And yet, every prospective teacher knows this going into the profession. This isn't exactly a new and unexpected change in terms.

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Old 09-16-2006, 12:43 PM   #98
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I've never felt that teaching is less prestigious a profession than anything else. Like I said in the other thread, I can't remember ever having a teacher or professor I honestly felt was not fit for his or her job.

Phil is going back to school for special ed and I know it's not a cop-out. I've seen him with kids and he was born to teach, especially with kids that have autism and downs syndrome.

As for teachers' salaries, yes, they get summers off, but most of the teachers I know work a different full time job in the summer. All of my male high school teachers started their own paint crew. The ones that did not work during the summer almost always had spouses who were also working 40+ hours at a higher salary (mainly nurses). These are private school teachers who make about $25,000/yr and most are probably qualified to teach in colleges and universities, but they stick with K-12 and the shitty salary because they love teaching. I find it very honorable that they would do this and not complain about it or even complain about having to moonlight and/or work another full time job during the summer.

Kudos to educators!
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Old 09-16-2006, 12:43 PM   #99
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Would they be willing to take a pay cut to do so?

Teachers' time off is unpaid.
Not always true.

My mother gets 100% of her salary during the summer as a teacher in a school board in Ontario (just outside of Toronto). They get it in 2 large installments.
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Old 09-16-2006, 12:45 PM   #100
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Not always true.

My mother gets 100% of her salary during the summer as a teacher in a school board in Ontario (just outside of Toronto). They get it in 2 large installments.
Here in the states that is an OPTION. You defer your salary to the summer. It is not considered PAID time because you work iunder contract for a specific number of days.
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Old 09-16-2006, 12:46 PM   #101
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Originally posted by WildHoneyAlways


Would they be willing to take a pay cut to do so?

Teachers' time off is unpaid.
I never realized this until last week. I had a second-round interview for a job at a local school. I'm not a teacher, but they said it would be the same pay scale. She said it was the entry teacher's salary, plus a little more because I'd have to put in summer hours at the end of August. I never knew that the salaries DID take into account the time off during the summer. I felt kind of guilty that I'd be paid more than a teacher, even if I would have to put in three additional weeks. Just another reason to appreciate teachers!
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Old 09-16-2006, 12:48 PM   #102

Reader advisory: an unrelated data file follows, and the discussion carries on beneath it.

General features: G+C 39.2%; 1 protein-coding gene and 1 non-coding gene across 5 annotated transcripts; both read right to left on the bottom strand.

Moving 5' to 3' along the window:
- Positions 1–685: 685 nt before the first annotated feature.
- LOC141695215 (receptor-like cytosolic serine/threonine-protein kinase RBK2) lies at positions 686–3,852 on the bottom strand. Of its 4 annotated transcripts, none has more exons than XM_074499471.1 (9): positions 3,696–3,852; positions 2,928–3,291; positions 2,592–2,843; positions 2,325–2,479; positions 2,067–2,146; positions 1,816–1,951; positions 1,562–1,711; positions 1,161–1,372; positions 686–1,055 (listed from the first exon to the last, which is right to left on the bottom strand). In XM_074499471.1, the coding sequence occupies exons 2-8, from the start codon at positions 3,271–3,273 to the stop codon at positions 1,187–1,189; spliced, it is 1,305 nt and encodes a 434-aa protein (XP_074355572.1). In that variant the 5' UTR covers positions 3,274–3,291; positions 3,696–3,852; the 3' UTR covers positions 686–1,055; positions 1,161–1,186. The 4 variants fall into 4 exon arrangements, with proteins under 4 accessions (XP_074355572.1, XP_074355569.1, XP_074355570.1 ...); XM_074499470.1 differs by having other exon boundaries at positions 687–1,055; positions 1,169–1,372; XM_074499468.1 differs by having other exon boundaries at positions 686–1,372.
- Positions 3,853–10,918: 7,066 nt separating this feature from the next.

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Phil is going back to school for special ed and I know it's not a cop-out. I've seen him with kids and he was born to teach, especially with kids that have autism and downs syndrome.

The autism issue is becoming huge. More and more children are falling into the spectrum. Kudos to him. We need educators who are willing to work with these children. Many can be mainstreamed into the classroom if you can get a good team of people working together.
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Old 09-16-2006, 12:49 PM   #103
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Well that may be the case, but it is not here. The salary is not deferred, they are paid over the summer time. If you elect to teach summer school, you get more $$.

In her school board, once you have 12 years of experience + an MA or MEd in your field + a specialization (requires you to complete 3 courses), you earn $82K/year.

That is an incredibly well paid position compared to many other people I know. Some teachers are poorly paid but in other areas they are very, VERY well compensated.

You find me another profession which pays $82K annually here in Ontario and whose workers get about 10 weeks of vacation per year, not to mention the extremely generous pension plan and excellent governmental benefits. There is no other such profession here.

I am not saying that a $25K/year salary is a myth. But it is by no means standard across the board and across the world either.
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Old 09-16-2006, 12:50 PM   #104
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Most teachers do not get paid to set up their classrooms. They enter the school a week to two weeks early to prepare for the children coming in. UNPAID. Rainy days in August are the target days to get ready.
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Old 09-16-2006, 12:51 PM   #105
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$82K/year.
There is not a single teacher in any of the surrounding towns making anywhere near 82K a year.

That is the starting salary of a principal working almost full year.